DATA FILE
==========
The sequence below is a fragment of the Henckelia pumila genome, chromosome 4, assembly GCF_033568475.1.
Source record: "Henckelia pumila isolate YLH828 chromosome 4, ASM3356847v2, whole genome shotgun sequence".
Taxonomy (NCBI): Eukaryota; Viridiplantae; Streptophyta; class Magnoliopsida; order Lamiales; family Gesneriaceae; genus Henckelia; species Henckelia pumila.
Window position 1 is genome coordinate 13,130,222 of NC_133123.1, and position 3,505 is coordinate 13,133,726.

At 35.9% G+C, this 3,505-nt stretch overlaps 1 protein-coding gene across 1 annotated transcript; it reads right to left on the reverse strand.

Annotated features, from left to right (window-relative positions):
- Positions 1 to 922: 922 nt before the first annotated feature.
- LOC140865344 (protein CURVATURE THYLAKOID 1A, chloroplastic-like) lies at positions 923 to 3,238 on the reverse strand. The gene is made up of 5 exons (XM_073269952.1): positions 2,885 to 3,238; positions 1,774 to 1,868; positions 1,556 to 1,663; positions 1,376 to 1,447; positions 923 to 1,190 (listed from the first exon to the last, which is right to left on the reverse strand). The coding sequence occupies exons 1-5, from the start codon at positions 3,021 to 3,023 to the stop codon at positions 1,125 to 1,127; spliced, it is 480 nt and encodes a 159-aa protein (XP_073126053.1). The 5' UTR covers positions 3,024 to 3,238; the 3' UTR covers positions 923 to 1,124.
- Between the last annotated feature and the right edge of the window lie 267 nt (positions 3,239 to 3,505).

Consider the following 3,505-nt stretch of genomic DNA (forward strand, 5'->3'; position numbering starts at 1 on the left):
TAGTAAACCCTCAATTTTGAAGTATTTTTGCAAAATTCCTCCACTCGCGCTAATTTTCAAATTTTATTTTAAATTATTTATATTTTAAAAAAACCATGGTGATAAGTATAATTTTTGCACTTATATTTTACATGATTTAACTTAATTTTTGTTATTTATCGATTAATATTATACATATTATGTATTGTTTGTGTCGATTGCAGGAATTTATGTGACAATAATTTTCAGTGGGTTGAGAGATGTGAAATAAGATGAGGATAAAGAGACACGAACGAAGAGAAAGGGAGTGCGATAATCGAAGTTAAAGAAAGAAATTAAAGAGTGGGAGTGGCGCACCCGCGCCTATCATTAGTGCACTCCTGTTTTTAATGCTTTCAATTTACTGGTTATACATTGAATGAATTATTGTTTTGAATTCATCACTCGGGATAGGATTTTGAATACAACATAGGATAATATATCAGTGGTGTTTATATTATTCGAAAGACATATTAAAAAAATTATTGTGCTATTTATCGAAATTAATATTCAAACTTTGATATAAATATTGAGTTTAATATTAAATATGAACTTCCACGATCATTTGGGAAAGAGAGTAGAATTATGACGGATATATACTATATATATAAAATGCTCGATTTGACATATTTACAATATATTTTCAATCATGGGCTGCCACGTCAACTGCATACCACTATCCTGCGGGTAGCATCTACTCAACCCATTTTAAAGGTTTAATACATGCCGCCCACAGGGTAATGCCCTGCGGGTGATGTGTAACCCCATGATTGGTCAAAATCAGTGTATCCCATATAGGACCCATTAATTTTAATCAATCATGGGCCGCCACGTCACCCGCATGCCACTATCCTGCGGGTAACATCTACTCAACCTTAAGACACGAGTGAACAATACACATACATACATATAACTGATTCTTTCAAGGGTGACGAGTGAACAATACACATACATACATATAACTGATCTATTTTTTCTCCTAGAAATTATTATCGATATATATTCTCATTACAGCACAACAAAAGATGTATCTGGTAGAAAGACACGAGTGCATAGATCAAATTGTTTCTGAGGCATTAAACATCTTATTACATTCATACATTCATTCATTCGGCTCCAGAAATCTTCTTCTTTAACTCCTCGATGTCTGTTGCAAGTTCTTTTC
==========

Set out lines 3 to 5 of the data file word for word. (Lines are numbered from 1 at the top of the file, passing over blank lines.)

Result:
Taxonomy (NCBI): Eukaryota; Viridiplantae; Streptophyta; class Magnoliopsida; order Lamiales; family Gesneriaceae; genus Henckelia; species Henckelia pumila.
Window position 1 is genome coordinate 13,130,222 of NC_133123.1, and position 3,505 is coordinate 13,133,726.

At 35.9% G+C, this 3,505-nt stretch overlaps 1 protein-coding gene across 1 annotated transcript; it reads right to left on the reverse strand.